Archive for April, 2007
I sent SeÃ¡n O’Sullivan from mySay.com a few questions by email as part of the piece I did in the Sunday Tribune on how it is people who bring the personal and trivial who are the new terraformers when it comes to technology. While before it was businesses trying out new technologies, now it is the ordinary citizen. Unfortunately, I was on a strict deadline so did not manage to get the below into the article but I still think the information here is quite interesting. Here are the questions I asked by email and the replies:
1. So what is mySay all about?
mySay lets you keep in touch with your groups of friends over the phone. You call, you can listen to their updates, and you can also drop them an update. You can decide who you want to listen to by registering and inviting your friends on the web. Once you friends are in, you can all keep in touch, hearing each other’s updates and stories, jokes, whatever, on the phone, on the web, or through mySay widget on your blog or desktop. It’s social communication, using your phone, with no need to download any software – just use your voice!
2. People are giving out that a lot of these services are vanity or ego services. Ways of allowing people to disclose too much information about themselves. What would you say to that? How old is mySay? How many users?
Many of these services are indeed “vanity” or “ego” based. However, one of the most powerful aspects for (for example) flickr, is the interesting social effect of having information be “open”. With flickr for example, it’s possible to search for “st patricks day 2007”, and to see photos from all over the world, from people you’ve never met, about an event of interest. This has a value beyond the simple value of storing photos on the web – it becomes a social documentary (via pictures) of something of interest. Blogs do something similar – while there is much ranting and self-listening via blogs, the outpouring of commentary that occurs around an event, whether trivial (Britney’s hair) or serious (Virginia Tech) is stimulating, varied, and compelling in a way that’s different to other current forms of media.
As for the specifics on enabling people to give out too much information about themselves:
- there’s always the option to make the information private (e.g. mySay lets you have a private page, so that only people you invite can listen).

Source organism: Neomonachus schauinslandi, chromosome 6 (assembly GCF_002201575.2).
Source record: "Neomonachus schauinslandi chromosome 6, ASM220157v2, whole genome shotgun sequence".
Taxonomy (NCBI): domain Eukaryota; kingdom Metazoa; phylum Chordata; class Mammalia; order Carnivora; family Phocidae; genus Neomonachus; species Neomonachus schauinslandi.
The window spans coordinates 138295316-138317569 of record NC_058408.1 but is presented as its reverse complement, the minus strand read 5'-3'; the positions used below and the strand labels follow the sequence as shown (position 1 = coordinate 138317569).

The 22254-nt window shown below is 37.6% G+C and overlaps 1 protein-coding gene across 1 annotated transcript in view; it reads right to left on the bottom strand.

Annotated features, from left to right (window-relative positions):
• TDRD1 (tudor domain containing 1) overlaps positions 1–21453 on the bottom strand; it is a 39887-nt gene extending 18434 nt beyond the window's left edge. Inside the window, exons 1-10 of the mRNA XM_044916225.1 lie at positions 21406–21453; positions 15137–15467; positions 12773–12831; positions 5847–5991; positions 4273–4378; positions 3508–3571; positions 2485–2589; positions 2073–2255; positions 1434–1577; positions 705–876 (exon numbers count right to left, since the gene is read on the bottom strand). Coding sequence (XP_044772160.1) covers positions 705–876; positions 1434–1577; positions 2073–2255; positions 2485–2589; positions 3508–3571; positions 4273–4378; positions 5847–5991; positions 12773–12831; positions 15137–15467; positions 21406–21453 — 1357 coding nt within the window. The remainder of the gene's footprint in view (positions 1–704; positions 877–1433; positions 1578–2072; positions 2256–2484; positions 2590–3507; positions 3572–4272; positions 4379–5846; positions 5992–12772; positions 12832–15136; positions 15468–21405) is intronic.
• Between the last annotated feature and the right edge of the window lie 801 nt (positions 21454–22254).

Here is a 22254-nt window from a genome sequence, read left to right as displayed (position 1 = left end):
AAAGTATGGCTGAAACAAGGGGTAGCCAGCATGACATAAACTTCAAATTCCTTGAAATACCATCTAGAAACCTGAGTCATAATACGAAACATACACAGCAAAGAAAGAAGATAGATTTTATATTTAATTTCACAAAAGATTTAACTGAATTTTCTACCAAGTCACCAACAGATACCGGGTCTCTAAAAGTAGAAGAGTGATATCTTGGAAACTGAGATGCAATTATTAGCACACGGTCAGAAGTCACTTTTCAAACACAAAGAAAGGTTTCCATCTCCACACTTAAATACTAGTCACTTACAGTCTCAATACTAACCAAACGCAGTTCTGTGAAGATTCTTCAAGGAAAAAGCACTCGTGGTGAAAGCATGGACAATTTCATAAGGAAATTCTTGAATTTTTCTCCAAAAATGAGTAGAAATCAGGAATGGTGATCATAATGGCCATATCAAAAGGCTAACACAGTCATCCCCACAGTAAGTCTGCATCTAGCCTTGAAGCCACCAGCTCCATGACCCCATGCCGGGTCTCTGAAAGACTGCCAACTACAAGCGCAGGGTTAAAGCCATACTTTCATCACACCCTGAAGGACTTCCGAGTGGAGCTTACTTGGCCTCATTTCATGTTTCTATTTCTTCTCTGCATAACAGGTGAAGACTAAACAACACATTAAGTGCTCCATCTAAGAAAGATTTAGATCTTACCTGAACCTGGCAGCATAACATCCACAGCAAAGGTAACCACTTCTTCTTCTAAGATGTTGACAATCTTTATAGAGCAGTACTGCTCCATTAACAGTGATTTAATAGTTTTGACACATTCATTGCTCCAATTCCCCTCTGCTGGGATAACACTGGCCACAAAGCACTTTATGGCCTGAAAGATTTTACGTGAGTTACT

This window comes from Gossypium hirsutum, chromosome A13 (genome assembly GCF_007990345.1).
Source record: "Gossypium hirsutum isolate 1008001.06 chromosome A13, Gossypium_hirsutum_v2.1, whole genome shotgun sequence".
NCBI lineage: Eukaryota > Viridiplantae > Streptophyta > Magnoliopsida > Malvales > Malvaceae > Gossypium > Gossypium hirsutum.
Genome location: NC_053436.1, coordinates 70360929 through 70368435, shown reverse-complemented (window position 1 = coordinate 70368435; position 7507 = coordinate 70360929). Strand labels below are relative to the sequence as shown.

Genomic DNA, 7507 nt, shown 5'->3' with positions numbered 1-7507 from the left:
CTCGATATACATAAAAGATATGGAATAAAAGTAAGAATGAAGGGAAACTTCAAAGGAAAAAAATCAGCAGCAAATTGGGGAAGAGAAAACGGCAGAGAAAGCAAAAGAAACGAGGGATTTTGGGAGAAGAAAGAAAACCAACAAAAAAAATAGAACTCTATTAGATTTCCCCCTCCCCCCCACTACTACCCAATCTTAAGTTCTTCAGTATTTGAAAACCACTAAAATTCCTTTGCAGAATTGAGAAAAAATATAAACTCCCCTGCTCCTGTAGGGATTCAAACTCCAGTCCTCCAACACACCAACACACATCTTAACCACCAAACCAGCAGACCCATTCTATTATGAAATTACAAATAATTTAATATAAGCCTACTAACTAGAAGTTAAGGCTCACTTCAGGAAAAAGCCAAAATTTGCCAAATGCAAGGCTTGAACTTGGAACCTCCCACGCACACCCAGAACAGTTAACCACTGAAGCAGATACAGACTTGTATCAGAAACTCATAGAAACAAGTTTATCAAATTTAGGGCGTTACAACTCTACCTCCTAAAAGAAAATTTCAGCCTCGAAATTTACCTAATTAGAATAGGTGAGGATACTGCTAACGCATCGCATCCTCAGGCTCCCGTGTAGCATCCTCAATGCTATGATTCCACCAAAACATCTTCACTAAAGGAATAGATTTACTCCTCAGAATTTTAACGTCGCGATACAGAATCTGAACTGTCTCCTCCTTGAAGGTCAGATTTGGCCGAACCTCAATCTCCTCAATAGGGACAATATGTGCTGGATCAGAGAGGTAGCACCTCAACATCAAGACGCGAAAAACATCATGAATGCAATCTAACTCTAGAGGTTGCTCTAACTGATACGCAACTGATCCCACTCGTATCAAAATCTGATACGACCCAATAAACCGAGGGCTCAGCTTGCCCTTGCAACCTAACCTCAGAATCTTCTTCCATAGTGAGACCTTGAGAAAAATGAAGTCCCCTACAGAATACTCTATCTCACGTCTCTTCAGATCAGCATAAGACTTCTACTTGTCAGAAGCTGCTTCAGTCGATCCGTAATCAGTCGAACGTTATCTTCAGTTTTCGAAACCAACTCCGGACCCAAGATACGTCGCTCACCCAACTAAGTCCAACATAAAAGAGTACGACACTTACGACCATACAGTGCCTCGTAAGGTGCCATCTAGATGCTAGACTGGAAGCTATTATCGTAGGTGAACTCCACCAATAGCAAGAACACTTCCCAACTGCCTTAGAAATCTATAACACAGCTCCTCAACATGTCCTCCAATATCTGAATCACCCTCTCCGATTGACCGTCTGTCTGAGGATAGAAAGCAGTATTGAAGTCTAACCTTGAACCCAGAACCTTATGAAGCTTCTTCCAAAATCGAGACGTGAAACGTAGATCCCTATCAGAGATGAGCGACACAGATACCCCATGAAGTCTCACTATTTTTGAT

- if stuff is public, but you don’t want to listen – eh, don’t. If blogs, or twtter streams annoy you, maybe you shouldn’t subscribe or look at them?
- control over privacy / amount-of-sharing is a critical element to get right in services like these.
mySay was launched to the public one week ago. There are a few hundred people signed up since we opened the doors.
3. How does a service like this recoup their revenue?
Well, like many of these services, it’s free to users. The business model flows from two areas: there will be an opportunity to generate some ad based revenue from the site and potentially in-call as we gain users and traffic, and secondly, we think there’s a great opportunity for sponsored content. For example, if I’m a listener to (say) the SF49’ers snippets, I might choose to opt-in to hear occasional offers directly related to the 49ers (tickets, merchandise). Or think of it a different way, a music festival (like Oxygen here in Ireland) might create a profile in the service, and people could sign up as listeners to hear updates, band samples and promotions about the upcoming festival. What if iTunes wanted a profile – listeners could add iTunes as a friend and then when they dial in to mySay, they hear a snippet of the latest music that matches their interests. And so on. There are a lot of potential commercial angles, but right now we’re focused on building a great user experience and ensuring it’s something people want to use and tell their friends about.
4. What’s next for mySay?
In the near term, we’re engaging with the users to ensure that we understand what they like, and what they’d like to see us add to the service. We’re adding support for some new countries right now, and we’re working on some easy-to-use and easy-to-integrate widgets for your desktop and blog/social network pages. The new widgets all work using the new mySay API, which we’ll also release in to the wild when we’ve tested it with a few partners. This is key to enabling an “ecosystem” around the service. With these kinds of services, the users really tell you what’s important, so it’s key to enable them to do what they want.
5. Answer a question I should have asked you.
Q. Give us a typical usage scenario for mySay?